Agrofuels or Biofuels? Proposal to distinguish them.
Econologie.com proposes to decide on the definition of biofuels in order to avoid the confusions relayed by the media between anti-econological agrofuels and 2nd and 3rd generation biofuels, econological themselves…
Agrofuels are currently very popular in the media but they are also widely criticized by some environmentalists who condemn them systematically.
This condemnation of biofuels in the broad sense is mainly due to the influence they have on the price of cereals and consequently on the capacity of agriculture to feed humans, which is, let us remember, its primary function. For more details on this subject read the new agrofuel, eat or drive is this the right question?
But too often these condemnations (justified for some but not in other cases) are quickly generalized to all biofuels, something difficult to accept because they are false in many cases, i.e. on the biofuels of 2ieme and 3ieme generation!
We would therefore like to propose a definition distinction between the concepts of agrofuels and biofuels according to the following very simple criterion:
- Agrofuel: fuel made from food or food plants. Example: ethanol made from corn or wheat.
- Biofuel: fuel made from non-food biological resources (for humans or our farms). Example: ethanol produced from woody waste (wood).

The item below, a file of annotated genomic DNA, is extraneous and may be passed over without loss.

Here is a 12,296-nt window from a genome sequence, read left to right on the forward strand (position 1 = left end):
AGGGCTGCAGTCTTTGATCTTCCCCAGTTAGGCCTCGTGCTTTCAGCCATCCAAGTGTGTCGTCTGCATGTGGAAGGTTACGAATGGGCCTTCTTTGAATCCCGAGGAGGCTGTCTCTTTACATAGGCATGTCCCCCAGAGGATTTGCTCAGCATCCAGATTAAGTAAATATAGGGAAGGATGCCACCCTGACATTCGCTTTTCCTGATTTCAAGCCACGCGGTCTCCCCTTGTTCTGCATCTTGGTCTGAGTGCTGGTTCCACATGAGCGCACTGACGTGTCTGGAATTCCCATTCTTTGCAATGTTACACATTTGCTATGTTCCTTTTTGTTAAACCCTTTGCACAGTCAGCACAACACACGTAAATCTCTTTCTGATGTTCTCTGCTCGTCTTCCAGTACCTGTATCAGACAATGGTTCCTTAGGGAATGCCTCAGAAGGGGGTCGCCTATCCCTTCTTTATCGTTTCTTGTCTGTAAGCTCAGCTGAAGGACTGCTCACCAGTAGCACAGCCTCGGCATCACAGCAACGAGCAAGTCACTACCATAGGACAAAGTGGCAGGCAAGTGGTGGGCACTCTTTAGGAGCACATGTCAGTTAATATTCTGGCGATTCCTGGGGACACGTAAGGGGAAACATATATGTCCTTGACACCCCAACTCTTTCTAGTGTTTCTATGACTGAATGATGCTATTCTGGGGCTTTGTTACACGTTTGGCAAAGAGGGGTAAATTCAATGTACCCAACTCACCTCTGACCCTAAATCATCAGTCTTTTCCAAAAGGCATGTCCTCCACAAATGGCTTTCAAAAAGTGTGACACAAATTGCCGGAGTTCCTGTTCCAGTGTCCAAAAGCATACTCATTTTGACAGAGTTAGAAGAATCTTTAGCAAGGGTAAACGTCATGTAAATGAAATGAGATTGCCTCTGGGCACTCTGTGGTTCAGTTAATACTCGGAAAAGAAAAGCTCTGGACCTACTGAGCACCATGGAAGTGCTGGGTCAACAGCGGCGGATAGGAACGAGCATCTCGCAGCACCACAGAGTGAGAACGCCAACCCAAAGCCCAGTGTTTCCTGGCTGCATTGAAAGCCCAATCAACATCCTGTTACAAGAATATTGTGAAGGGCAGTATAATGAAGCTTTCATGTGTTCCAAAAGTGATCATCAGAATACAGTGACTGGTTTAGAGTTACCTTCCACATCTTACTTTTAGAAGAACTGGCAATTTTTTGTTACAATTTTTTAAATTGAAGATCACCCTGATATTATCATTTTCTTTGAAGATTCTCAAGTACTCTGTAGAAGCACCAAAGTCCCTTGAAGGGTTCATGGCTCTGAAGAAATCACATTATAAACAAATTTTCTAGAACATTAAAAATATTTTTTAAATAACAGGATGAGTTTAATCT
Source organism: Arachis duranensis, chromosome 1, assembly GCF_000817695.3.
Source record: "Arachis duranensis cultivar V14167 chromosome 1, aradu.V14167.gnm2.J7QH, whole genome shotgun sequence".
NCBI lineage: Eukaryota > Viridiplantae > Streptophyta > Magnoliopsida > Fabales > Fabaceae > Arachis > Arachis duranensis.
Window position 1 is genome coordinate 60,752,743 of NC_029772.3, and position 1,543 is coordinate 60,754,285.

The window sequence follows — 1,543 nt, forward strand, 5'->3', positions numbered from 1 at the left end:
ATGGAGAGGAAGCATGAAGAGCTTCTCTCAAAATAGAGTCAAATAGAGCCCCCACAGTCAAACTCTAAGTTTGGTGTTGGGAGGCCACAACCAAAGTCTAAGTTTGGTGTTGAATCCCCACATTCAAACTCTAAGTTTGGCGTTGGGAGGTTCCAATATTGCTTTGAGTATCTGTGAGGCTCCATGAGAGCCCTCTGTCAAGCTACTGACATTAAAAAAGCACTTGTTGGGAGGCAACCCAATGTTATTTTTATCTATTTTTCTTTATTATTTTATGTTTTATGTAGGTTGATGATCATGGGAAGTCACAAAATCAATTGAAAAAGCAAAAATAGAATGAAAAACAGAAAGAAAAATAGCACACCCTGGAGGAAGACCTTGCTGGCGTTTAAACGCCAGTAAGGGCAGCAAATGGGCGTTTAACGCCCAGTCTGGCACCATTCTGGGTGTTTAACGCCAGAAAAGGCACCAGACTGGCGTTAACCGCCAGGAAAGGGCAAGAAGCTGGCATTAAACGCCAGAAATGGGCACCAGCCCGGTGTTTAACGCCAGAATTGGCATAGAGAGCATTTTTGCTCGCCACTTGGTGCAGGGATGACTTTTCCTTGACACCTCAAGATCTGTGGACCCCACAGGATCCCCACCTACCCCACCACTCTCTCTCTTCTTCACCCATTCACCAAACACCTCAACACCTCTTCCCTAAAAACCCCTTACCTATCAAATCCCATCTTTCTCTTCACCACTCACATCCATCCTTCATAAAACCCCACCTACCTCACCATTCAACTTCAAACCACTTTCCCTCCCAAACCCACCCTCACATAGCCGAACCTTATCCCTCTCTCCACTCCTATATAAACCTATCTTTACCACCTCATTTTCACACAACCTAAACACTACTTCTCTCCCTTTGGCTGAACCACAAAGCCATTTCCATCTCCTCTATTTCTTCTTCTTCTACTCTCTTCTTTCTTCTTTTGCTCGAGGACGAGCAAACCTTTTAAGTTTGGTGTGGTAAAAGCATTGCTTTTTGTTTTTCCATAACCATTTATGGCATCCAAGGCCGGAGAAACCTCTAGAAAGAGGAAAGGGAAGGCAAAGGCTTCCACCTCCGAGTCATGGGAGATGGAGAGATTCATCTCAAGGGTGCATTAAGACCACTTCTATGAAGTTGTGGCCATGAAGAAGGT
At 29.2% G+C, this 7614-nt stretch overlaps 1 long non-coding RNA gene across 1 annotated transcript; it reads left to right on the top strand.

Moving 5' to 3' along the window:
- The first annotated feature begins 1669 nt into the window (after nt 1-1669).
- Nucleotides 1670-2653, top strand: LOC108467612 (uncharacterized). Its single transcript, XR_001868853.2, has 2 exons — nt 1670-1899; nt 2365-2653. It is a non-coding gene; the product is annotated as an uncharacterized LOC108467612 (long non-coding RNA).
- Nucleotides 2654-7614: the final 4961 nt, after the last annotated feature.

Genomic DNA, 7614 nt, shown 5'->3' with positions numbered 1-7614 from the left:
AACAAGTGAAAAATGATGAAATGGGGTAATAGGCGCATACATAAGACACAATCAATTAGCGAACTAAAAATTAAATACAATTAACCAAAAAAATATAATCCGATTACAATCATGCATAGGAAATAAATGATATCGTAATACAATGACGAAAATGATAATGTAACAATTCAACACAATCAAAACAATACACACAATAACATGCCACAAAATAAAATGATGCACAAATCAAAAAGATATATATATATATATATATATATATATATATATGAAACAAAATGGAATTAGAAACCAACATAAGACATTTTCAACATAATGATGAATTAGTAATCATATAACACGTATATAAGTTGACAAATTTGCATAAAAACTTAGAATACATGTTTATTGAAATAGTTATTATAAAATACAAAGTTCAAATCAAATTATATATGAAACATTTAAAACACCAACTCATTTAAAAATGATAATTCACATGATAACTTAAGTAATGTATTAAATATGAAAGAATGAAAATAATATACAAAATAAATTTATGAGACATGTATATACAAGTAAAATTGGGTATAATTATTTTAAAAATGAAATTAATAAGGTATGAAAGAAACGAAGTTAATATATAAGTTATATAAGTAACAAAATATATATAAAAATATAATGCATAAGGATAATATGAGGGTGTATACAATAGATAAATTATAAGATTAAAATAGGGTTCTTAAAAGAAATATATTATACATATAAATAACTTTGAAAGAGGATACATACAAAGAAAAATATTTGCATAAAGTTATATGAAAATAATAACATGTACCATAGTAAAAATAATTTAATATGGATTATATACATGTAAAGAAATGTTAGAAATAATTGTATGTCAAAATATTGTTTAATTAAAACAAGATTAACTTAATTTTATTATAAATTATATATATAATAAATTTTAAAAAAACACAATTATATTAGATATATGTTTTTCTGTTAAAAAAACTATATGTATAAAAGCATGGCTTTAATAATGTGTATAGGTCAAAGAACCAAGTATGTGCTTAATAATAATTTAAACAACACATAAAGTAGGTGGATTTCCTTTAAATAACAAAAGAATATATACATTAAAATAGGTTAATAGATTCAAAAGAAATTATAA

Thus we would find the notion of agriculture for agrofuels and this would make it possible to stop the amalgamation which systematically condemns all biofuels because 3 multinationals have decided to currently develop the worst agrofuels in terms of overall energy balance ...
Indeed; corn ethanol seems to be both an energy and an ecological disaster (soil pollution, monoculture, etc.).
A new study on the energy balance of the beet, corn and wheat bioethanol sectors will be carried out, because a number of experts have questioned the calculation methods of the Price Waterhouse Coopers Ademe-Direm 2002 study, which nevertheless served as a basis for setting up bioethanol channels.
The energy balances of bioethanols, beet, maize and wheat biofuels are challenged by a number of experts. They criticized the Price Waterhouse Coopers Ademe-Direm 2002 study, which served as a basis for setting up the bioethanol sector, for not taking into account all the energy costs attributable to the production of these biofuels. . A new, more contradictory analysis is planned. The various points of contention also relate to taxation and therefore the cost to the public finances and the fate of co-products essentially animal feed proteins.
Any reaction to this proposal is welcome: Agrofuel or biofuel? It's necessary to choose